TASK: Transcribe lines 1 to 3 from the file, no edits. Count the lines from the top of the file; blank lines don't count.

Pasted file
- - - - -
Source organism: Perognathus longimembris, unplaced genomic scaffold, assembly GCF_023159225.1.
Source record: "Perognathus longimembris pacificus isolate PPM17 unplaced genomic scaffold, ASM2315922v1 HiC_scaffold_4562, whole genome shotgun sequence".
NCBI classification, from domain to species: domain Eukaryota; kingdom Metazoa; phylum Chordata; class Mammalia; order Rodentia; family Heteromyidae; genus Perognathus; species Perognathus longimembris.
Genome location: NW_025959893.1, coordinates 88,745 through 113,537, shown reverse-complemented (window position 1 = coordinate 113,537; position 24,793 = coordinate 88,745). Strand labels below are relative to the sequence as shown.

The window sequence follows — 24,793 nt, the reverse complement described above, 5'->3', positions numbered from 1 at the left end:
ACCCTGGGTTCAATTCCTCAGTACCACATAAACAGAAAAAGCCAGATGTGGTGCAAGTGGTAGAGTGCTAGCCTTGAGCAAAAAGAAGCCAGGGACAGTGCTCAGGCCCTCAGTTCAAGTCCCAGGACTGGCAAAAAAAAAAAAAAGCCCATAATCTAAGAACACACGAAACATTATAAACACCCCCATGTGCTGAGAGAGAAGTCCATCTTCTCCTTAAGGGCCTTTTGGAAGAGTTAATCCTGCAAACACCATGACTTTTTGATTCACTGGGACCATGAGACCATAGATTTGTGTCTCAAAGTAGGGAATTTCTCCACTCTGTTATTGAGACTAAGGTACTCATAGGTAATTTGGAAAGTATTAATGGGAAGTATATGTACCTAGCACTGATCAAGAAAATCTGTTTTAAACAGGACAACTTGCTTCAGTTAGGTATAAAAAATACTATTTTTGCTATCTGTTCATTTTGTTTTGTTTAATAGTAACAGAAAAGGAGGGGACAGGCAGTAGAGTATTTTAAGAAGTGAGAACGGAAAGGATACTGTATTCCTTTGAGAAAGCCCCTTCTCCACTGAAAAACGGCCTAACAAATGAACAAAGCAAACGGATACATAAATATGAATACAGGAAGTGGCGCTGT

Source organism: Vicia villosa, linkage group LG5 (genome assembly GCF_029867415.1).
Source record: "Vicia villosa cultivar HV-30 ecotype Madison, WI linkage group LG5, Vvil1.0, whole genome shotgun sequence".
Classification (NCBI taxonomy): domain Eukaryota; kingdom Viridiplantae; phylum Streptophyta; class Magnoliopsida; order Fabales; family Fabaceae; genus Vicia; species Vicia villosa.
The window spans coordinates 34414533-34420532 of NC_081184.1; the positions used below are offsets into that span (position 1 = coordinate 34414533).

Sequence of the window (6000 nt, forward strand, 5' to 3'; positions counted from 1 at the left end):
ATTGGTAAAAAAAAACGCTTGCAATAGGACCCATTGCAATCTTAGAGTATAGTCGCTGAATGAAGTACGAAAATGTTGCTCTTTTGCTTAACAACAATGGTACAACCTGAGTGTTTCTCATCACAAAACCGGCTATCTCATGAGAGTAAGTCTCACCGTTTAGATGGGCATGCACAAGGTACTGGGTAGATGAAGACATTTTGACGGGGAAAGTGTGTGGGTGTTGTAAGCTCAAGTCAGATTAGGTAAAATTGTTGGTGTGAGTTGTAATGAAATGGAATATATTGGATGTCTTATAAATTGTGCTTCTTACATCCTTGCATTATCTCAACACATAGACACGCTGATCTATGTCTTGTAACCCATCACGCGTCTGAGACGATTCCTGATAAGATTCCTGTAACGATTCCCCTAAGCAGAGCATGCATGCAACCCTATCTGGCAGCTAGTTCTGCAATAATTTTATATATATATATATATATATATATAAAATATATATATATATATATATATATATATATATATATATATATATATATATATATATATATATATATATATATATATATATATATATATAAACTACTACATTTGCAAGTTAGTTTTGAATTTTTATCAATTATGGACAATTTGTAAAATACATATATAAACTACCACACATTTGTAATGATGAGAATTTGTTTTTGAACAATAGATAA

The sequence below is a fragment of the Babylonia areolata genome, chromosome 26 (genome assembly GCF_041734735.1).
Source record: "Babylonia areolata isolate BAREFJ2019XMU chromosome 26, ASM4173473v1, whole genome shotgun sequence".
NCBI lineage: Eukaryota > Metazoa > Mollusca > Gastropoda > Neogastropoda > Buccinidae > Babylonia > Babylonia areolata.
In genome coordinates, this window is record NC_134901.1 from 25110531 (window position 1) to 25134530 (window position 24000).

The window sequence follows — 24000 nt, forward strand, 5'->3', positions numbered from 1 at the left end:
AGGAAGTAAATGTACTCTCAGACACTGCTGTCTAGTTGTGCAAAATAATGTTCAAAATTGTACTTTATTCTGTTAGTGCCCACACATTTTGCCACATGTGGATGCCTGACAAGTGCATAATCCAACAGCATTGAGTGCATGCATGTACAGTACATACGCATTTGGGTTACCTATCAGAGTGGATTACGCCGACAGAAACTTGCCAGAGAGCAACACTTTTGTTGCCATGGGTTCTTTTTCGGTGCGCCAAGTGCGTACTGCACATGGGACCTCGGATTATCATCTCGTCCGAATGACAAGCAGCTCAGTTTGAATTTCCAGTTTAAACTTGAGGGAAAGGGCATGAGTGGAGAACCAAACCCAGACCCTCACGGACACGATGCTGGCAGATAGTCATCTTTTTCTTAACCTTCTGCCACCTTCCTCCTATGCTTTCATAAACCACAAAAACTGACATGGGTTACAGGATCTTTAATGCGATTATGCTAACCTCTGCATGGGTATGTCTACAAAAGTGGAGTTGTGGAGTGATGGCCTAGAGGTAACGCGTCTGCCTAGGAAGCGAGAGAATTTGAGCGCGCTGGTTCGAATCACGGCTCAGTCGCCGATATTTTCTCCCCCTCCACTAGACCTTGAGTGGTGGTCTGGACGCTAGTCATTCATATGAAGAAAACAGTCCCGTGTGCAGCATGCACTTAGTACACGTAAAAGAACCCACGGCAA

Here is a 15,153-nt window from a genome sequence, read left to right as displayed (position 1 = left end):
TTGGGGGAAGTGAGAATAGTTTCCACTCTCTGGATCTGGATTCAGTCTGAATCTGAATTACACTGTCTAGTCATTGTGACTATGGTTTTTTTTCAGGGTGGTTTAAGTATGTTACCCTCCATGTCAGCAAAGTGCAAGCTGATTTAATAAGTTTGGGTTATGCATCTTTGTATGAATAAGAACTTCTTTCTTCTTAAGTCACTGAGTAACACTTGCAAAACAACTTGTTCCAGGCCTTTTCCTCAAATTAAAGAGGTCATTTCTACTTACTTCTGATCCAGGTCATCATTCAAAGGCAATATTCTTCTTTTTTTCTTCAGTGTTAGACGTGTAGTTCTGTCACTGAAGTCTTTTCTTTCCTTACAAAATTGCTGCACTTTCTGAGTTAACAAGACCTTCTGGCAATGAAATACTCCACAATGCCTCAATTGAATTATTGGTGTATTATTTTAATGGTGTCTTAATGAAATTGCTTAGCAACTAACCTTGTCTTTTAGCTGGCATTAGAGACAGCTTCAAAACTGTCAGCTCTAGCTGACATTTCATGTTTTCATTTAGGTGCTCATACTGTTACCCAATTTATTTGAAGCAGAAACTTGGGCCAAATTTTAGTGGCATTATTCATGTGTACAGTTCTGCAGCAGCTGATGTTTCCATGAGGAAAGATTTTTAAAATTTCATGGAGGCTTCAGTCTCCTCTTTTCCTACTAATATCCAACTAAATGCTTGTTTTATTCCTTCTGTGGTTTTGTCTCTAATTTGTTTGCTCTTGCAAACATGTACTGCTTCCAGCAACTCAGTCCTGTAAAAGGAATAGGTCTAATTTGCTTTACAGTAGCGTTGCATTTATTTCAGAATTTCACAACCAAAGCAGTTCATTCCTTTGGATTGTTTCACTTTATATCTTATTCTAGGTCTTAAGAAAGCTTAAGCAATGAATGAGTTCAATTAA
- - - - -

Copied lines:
Source organism: Perognathus longimembris, unplaced genomic scaffold, assembly GCF_023159225.1.
Source record: "Perognathus longimembris pacificus isolate PPM17 unplaced genomic scaffold, ASM2315922v1 HiC_scaffold_4562, whole genome shotgun sequence".
NCBI classification, from domain to species: domain Eukaryota; kingdom Metazoa; phylum Chordata; class Mammalia; order Rodentia; family Heteromyidae; genus Perognathus; species Perognathus longimembris.